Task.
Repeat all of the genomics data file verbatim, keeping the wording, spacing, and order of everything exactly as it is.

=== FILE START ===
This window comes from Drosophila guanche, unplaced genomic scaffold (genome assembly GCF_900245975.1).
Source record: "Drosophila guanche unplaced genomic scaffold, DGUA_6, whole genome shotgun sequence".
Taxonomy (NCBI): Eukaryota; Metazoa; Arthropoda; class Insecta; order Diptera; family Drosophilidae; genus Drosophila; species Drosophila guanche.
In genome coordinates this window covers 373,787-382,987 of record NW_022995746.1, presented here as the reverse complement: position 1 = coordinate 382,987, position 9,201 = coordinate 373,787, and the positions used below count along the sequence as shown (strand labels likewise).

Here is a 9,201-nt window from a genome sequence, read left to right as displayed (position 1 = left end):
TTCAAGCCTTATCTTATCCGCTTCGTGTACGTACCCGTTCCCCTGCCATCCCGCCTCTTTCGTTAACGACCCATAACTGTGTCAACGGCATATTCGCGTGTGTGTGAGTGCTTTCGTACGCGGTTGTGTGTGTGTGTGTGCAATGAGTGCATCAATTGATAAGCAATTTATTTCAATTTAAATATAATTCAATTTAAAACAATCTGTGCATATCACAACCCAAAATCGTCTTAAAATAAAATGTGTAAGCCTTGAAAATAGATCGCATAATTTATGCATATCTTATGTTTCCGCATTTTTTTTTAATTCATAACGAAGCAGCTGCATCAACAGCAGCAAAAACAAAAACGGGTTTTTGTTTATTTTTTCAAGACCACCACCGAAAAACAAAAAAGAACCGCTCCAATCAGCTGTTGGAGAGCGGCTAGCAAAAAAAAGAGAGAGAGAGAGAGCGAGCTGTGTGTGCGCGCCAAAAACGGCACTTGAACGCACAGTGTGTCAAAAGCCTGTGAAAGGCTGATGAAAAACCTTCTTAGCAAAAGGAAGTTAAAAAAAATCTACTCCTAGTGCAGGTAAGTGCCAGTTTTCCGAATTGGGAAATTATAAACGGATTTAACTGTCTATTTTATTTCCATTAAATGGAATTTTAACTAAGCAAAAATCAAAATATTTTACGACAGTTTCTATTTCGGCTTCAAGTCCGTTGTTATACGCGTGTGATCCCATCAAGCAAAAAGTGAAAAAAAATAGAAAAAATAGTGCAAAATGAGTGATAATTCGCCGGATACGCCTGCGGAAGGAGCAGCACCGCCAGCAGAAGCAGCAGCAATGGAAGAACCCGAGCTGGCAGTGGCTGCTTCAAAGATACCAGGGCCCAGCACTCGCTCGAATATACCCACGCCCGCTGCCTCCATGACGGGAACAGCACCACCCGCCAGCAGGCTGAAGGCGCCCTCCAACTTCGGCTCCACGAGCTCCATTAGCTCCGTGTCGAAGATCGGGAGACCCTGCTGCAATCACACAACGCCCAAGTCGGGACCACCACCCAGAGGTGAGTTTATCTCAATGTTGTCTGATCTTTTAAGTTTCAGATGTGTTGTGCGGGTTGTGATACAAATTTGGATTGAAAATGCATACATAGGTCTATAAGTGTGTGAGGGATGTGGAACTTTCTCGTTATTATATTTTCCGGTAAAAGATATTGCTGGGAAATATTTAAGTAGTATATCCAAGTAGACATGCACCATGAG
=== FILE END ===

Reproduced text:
This window comes from Drosophila guanche, unplaced genomic scaffold (genome assembly GCF_900245975.1).
Source record: "Drosophila guanche unplaced genomic scaffold, DGUA_6, whole genome shotgun sequence".
Taxonomy (NCBI): Eukaryota; Metazoa; Arthropoda; class Insecta; order Diptera; family Drosophilidae; genus Drosophila; species Drosophila guanche.
In genome coordinates this window covers 373,787-382,987 of record NW_022995746.1, presented here as the reverse complement: position 1 = coordinate 382,987, position 9,201 = coordinate 373,787, and the positions used below count along the sequence as shown (strand labels likewise).

Here is a 9,201-nt window from a genome sequence, read left to right as displayed (position 1 = left end):
TTCAAGCCTTATCTTATCCGCTTCGTGTACGTACCCGTTCCCCTGCCATCCCGCCTCTTTCGTTAACGACCCATAACTGTGTCAACGGCATATTCGCGTGTGTGTGAGTGCTTTCGTACGCGGTTGTGTGTGTGTGTGTGCAATGAGTGCATCAATTGATAAGCAATTTATTTCAATTTAAATATAATTCAATTTAAAACAATCTGTGCATATCACAACCCAAAATCGTCTTAAAATAAAATGTGTAAGCCTTGAAAATAGATCGCATAATTTATGCATATCTTATGTTTCCGCATTTTTTTTTAATTCATAACGAAGCAGCTGCATCAACAGCAGCAAAAACAAAAACGGGTTTTTGTTTATTTTTTCAAGACCACCACCGAAAAACAAAAAAGAACCGCTCCAATCAGCTGTTGGAGAGCGGCTAGCAAAAAAAAGAGAGAGAGAGAGAGCGAGCTGTGTGTGCGCGCCAAAAACGGCACTTGAACGCACAGTGTGTCAAAAGCCTGTGAAAGGCTGATGAAAAACCTTCTTAGCAAAAGGAAGTTAAAAAAAATCTACTCCTAGTGCAGGTAAGTGCCAGTTTTCCGAATTGGGAAATTATAAACGGATTTAACTGTCTATTTTATTTCCATTAAATGGAATTTTAACTAAGCAAAAATCAAAATATTTTACGACAGTTTCTATTTCGGCTTCAAGTCCGTTGTTATACGCGTGTGATCCCATCAAGCAAAAAGTGAAAAAAAATAGAAAAAATAGTGCAAAATGAGTGATAATTCGCCGGATACGCCTGCGGAAGGAGCAGCACCGCCAGCAGAAGCAGCAGCAATGGAAGAACCCGAGCTGGCAGTGGCTGCTTCAAAGATACCAGGGCCCAGCACTCGCTCGAATATACCCACGCCCGCTGCCTCCATGACGGGAACAGCACCACCCGCCAGCAGGCTGAAGGCGCCCTCCAACTTCGGCTCCACGAGCTCCATTAGCTCCGTGTCGAAGATCGGGAGACCCTGCTGCAATCACACAACGCCCAAGTCGGGACCACCACCCAGAGGTGAGTTTATCTCAATGTTGTCTGATCTTTTAAGTTTCAGATGTGTTGTGCGGGTTGTGATACAAATTTGGATTGAAAATGCATACATAGGTCTATAAGTGTGTGAGGGATGTGGAACTTTCTCGTTATTATATTTTCCGGTAAAAGATATTGCTGGGAAATATTTAAGTAGTATATCCAAGTAGACATGCACCATGAG